PD CoP Week: Donna Campell on Evaluating Professional Development: Guskey Level 3 – Organizational Support and Learning

I’m Donna Campbell, Director of Professional Development Capacity Building at the Arizona Department of Education (ADE). The Professional Development Leadership Academy (PDLA) is a three-year long curriculum of training and back-home application for school and district teams based on the Learning Forward Professional Learning Standards, derived from research.

Lesson Learned:

  • Legislation supports evaluation. I’ve learned it’s easier to train school teams to conduct Guskey Level 3 evaluations of organizational support than to scale this evaluation step to a state level.  The advent of the Common Core Standards (CCS) is raising awareness of the need for ADE to gather Level 3 data.  We are seizing this golden opportunity.
  • Understand significant shifts.  The CCS instructional shifts seem to be a catalyst for education leaders to challenge their assumption that if teachers just attend training sessions their instructional practice will change.
  • Building capacity is often top-down.  An ADE cross-divisional team is designing processes to build school leaders capacity to provide organizational support to teachers including opportunities for collaboration, time to practice new skills, follow-up, and feedback.  Our challenge: apply lessons learned from PDLA to every school and district in Arizona.
  • Teams set the stage. Teams’ attention to strengthening cultures of collegial support sets the stage for monitoring transfer of knowledge to the classroom, Guskey’s Level 4. If complex and large-scale instructional change is to be implemented and sustained, organizational support is essential.  Level 3 has been the missing link in previous standards-based reform efforts.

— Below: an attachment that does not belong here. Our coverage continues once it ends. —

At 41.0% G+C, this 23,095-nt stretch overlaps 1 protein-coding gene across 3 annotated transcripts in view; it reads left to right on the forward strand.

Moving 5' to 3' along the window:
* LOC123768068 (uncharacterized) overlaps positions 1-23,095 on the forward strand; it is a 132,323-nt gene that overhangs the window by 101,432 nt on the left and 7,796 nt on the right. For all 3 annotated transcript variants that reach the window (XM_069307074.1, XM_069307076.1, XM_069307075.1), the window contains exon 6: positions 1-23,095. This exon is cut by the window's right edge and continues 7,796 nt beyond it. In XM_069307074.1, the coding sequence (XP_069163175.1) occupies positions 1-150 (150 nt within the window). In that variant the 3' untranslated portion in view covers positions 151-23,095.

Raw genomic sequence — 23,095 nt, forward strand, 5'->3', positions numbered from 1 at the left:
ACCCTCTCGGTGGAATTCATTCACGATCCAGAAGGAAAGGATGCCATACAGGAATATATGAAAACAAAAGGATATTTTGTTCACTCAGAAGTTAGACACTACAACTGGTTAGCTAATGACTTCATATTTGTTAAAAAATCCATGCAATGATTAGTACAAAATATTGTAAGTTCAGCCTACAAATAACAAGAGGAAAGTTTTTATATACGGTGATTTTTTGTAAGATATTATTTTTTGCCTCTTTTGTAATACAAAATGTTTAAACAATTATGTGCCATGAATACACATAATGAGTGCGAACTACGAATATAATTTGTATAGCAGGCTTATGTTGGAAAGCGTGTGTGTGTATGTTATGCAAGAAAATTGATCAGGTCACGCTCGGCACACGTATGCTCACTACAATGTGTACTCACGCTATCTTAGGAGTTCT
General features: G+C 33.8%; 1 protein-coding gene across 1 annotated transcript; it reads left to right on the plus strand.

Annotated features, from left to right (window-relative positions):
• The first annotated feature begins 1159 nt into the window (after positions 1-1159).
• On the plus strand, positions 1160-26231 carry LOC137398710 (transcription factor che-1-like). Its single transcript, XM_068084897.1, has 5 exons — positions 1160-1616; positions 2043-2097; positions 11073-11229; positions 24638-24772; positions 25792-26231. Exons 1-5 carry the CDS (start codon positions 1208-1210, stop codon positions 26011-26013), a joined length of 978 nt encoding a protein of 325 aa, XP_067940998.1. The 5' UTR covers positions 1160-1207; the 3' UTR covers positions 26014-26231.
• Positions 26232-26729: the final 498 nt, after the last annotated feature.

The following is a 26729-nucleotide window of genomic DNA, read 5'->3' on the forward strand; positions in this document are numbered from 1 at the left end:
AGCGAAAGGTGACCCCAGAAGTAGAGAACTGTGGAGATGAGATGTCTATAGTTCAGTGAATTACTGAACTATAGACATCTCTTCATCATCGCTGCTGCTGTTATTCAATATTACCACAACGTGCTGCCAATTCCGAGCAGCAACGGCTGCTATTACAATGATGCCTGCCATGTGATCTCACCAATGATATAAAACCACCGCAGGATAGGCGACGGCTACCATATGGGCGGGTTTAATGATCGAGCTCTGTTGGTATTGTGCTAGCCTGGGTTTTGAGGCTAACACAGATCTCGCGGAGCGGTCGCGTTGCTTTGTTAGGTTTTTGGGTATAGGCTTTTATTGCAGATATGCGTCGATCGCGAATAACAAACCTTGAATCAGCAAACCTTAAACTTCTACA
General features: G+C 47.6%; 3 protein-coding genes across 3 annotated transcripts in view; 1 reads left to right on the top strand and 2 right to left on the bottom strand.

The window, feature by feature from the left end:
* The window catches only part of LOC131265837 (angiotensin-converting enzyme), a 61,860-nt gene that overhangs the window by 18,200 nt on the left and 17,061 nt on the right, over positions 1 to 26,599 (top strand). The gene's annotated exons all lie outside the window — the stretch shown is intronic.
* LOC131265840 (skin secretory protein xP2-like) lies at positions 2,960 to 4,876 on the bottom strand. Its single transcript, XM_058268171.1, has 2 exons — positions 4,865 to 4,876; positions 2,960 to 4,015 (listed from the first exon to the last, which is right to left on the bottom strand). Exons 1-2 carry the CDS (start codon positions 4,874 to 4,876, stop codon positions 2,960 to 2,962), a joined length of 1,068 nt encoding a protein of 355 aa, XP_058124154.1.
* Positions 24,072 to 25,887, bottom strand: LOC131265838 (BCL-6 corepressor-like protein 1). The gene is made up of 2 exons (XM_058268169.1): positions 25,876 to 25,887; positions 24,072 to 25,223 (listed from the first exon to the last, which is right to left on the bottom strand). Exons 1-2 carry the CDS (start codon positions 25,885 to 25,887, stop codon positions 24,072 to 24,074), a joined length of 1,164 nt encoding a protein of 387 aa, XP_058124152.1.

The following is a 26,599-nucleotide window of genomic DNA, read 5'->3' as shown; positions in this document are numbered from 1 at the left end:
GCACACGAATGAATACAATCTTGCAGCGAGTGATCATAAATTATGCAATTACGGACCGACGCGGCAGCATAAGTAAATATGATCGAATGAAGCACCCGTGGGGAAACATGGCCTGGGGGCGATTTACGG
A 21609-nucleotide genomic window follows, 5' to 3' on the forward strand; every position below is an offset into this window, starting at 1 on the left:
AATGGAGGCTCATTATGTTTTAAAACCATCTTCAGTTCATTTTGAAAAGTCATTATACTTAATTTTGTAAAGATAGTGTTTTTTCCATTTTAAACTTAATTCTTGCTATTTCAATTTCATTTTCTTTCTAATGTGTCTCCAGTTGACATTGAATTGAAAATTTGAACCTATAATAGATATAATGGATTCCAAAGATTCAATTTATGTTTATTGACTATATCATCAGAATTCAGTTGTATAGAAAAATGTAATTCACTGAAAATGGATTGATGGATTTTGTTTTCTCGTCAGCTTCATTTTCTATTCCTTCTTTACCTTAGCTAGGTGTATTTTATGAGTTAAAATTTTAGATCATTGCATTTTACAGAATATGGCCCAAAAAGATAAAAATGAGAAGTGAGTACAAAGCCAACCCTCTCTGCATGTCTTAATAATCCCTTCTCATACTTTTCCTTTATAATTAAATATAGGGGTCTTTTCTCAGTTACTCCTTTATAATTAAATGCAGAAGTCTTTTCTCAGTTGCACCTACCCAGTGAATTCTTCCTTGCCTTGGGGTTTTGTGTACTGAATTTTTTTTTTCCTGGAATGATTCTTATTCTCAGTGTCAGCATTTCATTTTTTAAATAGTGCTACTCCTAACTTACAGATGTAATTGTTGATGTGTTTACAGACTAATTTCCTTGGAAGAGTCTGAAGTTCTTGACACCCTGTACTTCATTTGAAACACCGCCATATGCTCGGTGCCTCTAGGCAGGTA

Hot Tips:

  • Teams develop their capacity to design, implement, and evaluate results-driven professional development (PD) to improve student learning. After focusing the first year on data analyses, goal-setting, theories of action, and planning PD to achieve a well-defined instructional change, teams are introduced to Guskey’s five-level evaluation model in year two.
  • School teams tend to focus Level 3 data gathering on school-level data.  For instance, we invite teams to annually administer two surveys: Learning Forward’s Standards Assessment Inventory (SAI) for teachers; and Education for the Future’s perception surveys for teachers, students, and parents. Teams analyze teacher survey data to assess perceived collegial and principal support over time. They also compare the amount of time designated at their school for professional learning from their start to finish of PLDA. Some routinely review written records of various teams at their school, checking for shared focus and follow-through. Results show examples of Level 3 progress through markers of increased candor and openness among faculty members or increased teacher participation in the PDLA team work.

Rad Resources:

The American Evaluation Association is celebrating Professional Development Community of Practice (PD CoP) Week. The contributions all week come from PD CoP members. Do you have questions, concerns, kudos, or content to extend this aea365 contribution? Please add them in the comments section for this post on the aea365 webpage so that we may enrich our community of practice. Would you like to submit an aea365 Tip? Please send a note of interest to aea365@eval.org. aea365 is sponsored by the American Evaluation Association and provides a Tip-a-Day by and for evaluator.

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